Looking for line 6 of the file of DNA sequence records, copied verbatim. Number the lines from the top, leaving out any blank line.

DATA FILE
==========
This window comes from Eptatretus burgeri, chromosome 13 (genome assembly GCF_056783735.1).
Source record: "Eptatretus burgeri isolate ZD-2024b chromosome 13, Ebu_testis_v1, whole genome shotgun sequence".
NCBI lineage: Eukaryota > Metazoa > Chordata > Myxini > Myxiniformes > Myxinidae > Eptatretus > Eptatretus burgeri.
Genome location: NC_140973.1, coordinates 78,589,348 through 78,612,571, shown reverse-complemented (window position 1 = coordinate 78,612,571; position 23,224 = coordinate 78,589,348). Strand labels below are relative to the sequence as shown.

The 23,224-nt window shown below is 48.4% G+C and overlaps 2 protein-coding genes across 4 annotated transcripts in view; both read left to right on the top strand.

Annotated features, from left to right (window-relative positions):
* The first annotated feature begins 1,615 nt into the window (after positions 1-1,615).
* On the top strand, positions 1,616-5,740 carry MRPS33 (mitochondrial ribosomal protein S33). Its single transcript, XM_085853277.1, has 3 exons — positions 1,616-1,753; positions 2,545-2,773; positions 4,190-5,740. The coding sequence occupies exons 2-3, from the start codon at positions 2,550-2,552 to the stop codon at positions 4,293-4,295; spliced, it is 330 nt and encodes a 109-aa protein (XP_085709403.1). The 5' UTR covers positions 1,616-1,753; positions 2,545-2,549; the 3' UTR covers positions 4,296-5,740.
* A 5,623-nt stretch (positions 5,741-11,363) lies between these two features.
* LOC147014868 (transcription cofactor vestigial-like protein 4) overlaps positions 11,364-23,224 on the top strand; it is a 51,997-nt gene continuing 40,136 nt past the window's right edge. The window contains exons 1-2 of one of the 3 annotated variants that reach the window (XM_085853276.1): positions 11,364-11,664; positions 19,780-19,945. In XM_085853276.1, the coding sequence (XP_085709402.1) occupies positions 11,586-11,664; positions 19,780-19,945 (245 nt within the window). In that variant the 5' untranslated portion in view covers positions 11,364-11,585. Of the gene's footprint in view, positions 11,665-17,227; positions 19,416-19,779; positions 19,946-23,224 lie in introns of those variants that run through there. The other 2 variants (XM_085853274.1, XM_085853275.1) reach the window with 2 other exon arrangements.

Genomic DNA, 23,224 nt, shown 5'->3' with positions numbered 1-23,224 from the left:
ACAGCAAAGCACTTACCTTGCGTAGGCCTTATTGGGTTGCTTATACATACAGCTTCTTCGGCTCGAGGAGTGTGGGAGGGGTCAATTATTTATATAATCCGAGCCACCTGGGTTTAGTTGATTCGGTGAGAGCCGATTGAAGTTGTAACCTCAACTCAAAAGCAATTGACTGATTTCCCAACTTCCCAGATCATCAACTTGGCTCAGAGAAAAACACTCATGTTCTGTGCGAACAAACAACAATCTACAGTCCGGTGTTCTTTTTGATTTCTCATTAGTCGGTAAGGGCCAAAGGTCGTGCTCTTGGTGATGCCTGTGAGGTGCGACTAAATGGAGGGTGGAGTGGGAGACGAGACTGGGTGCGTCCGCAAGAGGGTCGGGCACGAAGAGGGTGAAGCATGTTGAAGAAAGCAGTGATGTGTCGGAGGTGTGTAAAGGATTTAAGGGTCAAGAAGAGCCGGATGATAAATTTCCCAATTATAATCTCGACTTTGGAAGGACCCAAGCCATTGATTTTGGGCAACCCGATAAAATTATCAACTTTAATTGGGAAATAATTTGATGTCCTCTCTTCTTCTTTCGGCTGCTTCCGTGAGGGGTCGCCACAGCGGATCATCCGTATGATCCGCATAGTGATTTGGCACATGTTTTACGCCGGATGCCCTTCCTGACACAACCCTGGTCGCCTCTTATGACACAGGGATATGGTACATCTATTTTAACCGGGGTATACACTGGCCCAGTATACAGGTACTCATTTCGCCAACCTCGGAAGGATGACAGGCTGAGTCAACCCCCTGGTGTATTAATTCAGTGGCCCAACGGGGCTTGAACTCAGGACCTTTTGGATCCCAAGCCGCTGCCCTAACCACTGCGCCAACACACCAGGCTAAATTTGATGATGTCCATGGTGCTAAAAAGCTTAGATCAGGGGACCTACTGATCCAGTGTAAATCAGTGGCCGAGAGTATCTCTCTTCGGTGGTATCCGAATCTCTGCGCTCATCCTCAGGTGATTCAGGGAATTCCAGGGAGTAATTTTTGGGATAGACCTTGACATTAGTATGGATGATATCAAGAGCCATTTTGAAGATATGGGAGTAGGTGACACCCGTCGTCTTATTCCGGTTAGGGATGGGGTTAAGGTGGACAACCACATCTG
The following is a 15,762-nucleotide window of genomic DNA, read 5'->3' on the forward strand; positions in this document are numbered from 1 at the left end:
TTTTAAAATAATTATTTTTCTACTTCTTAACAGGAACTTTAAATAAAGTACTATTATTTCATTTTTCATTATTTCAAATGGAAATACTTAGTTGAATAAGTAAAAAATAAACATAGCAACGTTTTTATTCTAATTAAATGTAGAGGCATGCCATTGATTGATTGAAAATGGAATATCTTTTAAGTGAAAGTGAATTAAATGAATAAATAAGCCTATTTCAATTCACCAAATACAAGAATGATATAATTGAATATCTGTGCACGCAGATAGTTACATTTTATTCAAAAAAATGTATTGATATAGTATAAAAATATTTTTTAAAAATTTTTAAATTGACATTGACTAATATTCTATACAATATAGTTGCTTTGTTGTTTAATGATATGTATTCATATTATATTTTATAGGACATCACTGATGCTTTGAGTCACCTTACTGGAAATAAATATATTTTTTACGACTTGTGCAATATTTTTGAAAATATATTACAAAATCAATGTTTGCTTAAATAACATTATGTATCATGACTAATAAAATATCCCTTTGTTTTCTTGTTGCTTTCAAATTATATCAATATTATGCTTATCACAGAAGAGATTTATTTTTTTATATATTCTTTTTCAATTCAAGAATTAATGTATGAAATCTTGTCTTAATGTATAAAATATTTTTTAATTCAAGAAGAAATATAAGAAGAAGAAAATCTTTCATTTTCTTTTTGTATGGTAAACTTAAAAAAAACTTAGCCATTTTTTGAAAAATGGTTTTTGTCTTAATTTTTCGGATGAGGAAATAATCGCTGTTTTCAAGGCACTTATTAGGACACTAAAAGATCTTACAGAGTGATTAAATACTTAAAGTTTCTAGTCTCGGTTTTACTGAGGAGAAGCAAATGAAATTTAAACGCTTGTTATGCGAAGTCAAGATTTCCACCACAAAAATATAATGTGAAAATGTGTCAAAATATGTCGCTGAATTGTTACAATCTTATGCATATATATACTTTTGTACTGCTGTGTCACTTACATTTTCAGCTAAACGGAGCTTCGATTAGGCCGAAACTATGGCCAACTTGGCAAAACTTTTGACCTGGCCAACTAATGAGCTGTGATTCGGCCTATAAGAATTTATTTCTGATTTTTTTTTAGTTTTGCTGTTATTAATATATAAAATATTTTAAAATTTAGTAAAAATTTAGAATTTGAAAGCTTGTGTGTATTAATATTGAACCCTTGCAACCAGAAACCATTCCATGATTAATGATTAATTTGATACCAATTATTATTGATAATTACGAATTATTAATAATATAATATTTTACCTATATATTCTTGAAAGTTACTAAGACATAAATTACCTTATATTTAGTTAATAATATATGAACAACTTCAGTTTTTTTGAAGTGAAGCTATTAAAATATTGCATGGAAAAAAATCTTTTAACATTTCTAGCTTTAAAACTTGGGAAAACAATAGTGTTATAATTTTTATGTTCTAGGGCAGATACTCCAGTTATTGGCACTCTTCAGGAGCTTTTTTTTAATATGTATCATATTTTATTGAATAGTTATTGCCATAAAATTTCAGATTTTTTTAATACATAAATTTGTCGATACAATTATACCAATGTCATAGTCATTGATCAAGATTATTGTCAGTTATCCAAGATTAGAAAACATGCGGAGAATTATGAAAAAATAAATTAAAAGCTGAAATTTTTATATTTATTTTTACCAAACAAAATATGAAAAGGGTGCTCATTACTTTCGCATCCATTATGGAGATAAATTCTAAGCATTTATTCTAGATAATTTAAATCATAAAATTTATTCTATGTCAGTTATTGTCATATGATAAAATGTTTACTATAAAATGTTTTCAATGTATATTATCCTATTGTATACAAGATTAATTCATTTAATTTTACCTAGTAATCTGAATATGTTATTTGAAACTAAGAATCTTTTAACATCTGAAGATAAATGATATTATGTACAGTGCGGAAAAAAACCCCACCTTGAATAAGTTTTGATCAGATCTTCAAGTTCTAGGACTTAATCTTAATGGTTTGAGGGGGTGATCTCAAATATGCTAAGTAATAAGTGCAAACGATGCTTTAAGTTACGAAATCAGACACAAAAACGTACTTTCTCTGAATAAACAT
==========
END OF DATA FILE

Annotated features, from left to right (window-relative positions):